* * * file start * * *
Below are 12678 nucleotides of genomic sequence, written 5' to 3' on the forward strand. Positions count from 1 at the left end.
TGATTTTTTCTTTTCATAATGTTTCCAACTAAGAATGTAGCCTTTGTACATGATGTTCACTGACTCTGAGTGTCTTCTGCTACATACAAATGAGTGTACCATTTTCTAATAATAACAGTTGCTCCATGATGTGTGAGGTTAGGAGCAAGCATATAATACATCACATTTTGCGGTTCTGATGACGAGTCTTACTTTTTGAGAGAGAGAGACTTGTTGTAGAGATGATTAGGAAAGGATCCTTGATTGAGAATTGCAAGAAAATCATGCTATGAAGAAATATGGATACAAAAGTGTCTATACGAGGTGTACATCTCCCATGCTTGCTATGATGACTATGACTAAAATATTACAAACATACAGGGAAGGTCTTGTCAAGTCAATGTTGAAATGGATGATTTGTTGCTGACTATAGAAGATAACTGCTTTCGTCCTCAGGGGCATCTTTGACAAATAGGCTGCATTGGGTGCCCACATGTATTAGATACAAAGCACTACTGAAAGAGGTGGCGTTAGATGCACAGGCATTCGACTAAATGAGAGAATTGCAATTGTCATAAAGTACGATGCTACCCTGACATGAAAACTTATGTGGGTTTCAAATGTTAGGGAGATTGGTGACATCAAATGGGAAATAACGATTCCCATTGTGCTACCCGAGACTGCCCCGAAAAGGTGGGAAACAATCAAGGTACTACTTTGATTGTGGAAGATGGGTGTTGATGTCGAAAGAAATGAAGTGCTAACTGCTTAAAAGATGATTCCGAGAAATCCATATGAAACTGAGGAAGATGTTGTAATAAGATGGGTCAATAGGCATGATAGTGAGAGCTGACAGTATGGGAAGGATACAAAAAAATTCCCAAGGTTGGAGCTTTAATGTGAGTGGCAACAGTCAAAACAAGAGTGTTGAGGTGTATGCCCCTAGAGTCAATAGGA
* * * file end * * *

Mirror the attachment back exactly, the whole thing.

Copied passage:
Below are 12678 nucleotides of genomic sequence, written 5' to 3' on the forward strand. Positions count from 1 at the left end.
TGATTTTTTCTTTTCATAATGTTTCCAACTAAGAATGTAGCCTTTGTACATGATGTTCACTGACTCTGAGTGTCTTCTGCTACATACAAATGAGTGTACCATTTTCTAATAATAACAGTTGCTCCATGATGTGTGAGGTTAGGAGCAAGCATATAATACATCACATTTTGCGGTTCTGATGACGAGTCTTACTTTTTGAGAGAGAGAGACTTGTTGTAGAGATGATTAGGAAAGGATCCTTGATTGAGAATTGCAAGAAAATCATGCTATGAAGAAATATGGATACAAAAGTGTCTATACGAGGTGTACATCTCCCATGCTTGCTATGATGACTATGACTAAAATATTACAAACATACAGGGAAGGTCTTGTCAAGTCAATGTTGAAATGGATGATTTGTTGCTGACTATAGAAGATAACTGCTTTCGTCCTCAGGGGCATCTTTGACAAATAGGCTGCATTGGGTGCCCACATGTATTAGATACAAAGCACTACTGAAAGAGGTGGCGTTAGATGCACAGGCATTCGACTAAATGAGAGAATTGCAATTGTCATAAAGTACGATGCTACCCTGACATGAAAACTTATGTGGGTTTCAAATGTTAGGGAGATTGGTGACATCAAATGGGAAATAACGATTCCCATTGTGCTACCCGAGACTGCCCCGAAAAGGTGGGAAACAATCAAGGTACTACTTTGATTGTGGAAGATGGGTGTTGATGTCGAAAGAAATGAAGTGCTAACTGCTTAAAAGATGATTCCGAGAAATCCATATGAAACTGAGGAAGATGTTGTAATAAGATGGGTCAATAGGCATGATAGTGAGAGCTGACAGTATGGGAAGGATACAAAAAAATTCCCAAGGTTGGAGCTTTAATGTGAGTGGCAACAGTCAAAACAAGAGTGTTGAGGTGTATGCCCCTAGAGTCAATAGGA